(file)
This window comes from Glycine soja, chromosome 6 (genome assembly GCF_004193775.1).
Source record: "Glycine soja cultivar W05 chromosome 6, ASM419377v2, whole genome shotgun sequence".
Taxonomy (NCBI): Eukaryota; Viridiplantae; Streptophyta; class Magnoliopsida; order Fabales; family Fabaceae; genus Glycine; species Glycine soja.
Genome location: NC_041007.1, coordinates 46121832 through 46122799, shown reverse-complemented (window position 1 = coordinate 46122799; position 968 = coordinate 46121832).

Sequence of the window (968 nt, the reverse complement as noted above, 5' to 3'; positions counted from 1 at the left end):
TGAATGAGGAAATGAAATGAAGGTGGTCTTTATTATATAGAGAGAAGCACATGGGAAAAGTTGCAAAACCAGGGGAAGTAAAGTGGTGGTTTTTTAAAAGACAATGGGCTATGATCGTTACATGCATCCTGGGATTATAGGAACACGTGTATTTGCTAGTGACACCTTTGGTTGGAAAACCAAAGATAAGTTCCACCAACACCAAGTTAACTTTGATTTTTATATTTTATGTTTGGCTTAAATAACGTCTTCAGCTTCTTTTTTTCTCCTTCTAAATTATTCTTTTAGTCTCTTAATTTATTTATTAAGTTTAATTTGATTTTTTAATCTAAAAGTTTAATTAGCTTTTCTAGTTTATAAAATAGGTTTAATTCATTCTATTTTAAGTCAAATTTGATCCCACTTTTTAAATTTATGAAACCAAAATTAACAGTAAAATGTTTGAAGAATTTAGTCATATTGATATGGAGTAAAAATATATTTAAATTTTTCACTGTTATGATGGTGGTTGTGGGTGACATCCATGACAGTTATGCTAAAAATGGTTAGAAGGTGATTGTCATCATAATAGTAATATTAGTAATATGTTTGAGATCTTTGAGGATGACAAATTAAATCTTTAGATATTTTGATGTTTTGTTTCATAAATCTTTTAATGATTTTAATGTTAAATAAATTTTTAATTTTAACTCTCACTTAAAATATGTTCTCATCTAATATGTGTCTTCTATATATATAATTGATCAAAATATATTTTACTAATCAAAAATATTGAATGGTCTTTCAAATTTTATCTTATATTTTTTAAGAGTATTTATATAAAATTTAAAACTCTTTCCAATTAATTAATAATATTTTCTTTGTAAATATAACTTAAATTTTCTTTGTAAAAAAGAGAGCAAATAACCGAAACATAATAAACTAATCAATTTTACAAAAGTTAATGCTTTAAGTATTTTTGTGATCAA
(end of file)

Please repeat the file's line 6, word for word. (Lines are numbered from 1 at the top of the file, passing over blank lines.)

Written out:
TGAATGAGGAAATGAAATGAAGGTGGTCTTTATTATATAGAGAGAAGCACATGGGAAAAGTTGCAAAACCAGGGGAAGTAAAGTGGTGGTTTTTTAAAAGACAATGGGCTATGATCGTTACATGCATCCTGGGATTATAGGAACACGTGTATTTGCTAGTGACACCTTTGGTTGGAAAACCAAAGATAAGTTCCACCAACACCAAGTTAACTTTGATTTTTATATTTTATGTTTGGCTTAAATAACGTCTTCAGCTTCTTTTTTTCTCCTTCTAAATTATTCTTTTAGTCTCTTAATTTATTTATTAAGTTTAATTTGATTTTTTAATCTAAAAGTTTAATTAGCTTTTCTAGTTTATAAAATAGGTTTAATTCATTCTATTTTAAGTCAAATTTGATCCCACTTTTTAAATTTATGAAACCAAAATTAACAGTAAAATGTTTGAAGAATTTAGTCATATTGATATGGAGTAAAAATATATTTAAATTTTTCACTGTTATGATGGTGGTTGTGGGTGACATCCATGACAGTTATGCTAAAAATGGTTAGAAGGTGATTGTCATCATAATAGTAATATTAGTAATATGTTTGAGATCTTTGAGGATGACAAATTAAATCTTTAGATATTTTGATGTTTTGTTTCATAAATCTTTTAATGATTTTAATGTTAAATAAATTTTTAATTTTAACTCTCACTTAAAATATGTTCTCATCTAATATGTGTCTTCTATATATATAATTGATCAAAATATATTTTACTAATCAAAAATATTGAATGGTCTTTCAAATTTTATCTTATATTTTTTAAGAGTATTTATATAAAATTTAAAACTCTTTCCAATTAATTAATAATATTTTCTTTGTAAATATAACTTAAATTTTCTTTGTAAAAAAGAGAGCAAATAACCGAAACATAATAAACTAATCAATTTTACAAAAGTTAATGCTTTAAGTATTTTTGTGATCAA